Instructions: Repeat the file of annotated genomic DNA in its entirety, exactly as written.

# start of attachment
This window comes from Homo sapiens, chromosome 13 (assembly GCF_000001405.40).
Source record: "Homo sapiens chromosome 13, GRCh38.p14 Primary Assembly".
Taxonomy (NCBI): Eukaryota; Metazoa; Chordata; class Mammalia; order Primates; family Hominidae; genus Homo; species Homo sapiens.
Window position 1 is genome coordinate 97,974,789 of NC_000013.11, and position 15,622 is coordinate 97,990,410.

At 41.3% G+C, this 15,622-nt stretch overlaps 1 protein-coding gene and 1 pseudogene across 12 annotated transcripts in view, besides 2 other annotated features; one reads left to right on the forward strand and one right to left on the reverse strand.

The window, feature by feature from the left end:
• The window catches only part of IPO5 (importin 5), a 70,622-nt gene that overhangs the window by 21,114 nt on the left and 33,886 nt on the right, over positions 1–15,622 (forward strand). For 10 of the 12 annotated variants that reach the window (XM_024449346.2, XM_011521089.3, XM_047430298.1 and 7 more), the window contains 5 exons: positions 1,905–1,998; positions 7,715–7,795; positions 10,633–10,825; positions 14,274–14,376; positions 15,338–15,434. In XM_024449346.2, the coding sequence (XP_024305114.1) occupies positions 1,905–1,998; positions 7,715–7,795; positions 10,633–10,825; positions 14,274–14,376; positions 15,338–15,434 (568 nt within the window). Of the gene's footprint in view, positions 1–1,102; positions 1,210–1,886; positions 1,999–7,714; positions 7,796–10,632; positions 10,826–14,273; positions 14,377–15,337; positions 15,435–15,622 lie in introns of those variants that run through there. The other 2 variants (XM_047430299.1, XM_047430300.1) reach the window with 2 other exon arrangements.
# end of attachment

This window comes from Homo sapiens, chromosome 13 (assembly GCF_000001405.40).
Source record: "Homo sapiens chromosome 13, GRCh38.p14 Primary Assembly".
Taxonomy (NCBI): Eukaryota; Metazoa; Chordata; class Mammalia; order Primates; family Hominidae; genus Homo; species Homo sapiens.
Window position 1 is genome coordinate 97,974,789 of NC_000013.11, and position 15,622 is coordinate 97,990,410.

At 41.3% G+C, this 15,622-nt stretch overlaps 1 protein-coding gene and 1 pseudogene across 12 annotated transcripts in view, besides 2 other annotated features; one reads left to right on the forward strand and one right to left on the reverse strand.

The window, feature by feature from the left end:
• The window catches only part of IPO5 (importin 5), a 70,622-nt gene that overhangs the window by 21,114 nt on the left and 33,886 nt on the right, over positions 1–15,622 (forward strand). For 10 of the 12 annotated variants that reach the window (XM_024449346.2, XM_011521089.3, XM_047430298.1 and 7 more), the window contains 5 exons: positions 1,905–1,998; positions 7,715–7,795; positions 10,633–10,825; positions 14,274–14,376; positions 15,338–15,434. In XM_024449346.2, the coding sequence (XP_024305114.1) occupies positions 1,905–1,998; positions 7,715–7,795; positions 10,633–10,825; positions 14,274–14,376; positions 15,338–15,434 (568 nt within the window). Of the gene's footprint in view, positions 1–1,102; positions 1,210–1,886; positions 1,999–7,714; positions 7,796–10,632; positions 10,826–14,273; positions 14,377–15,337; positions 15,435–15,622 lie in introns of those variants that run through there. The other 2 variants (XM_047430299.1, XM_047430300.1) reach the window with 2 other exon arrangements.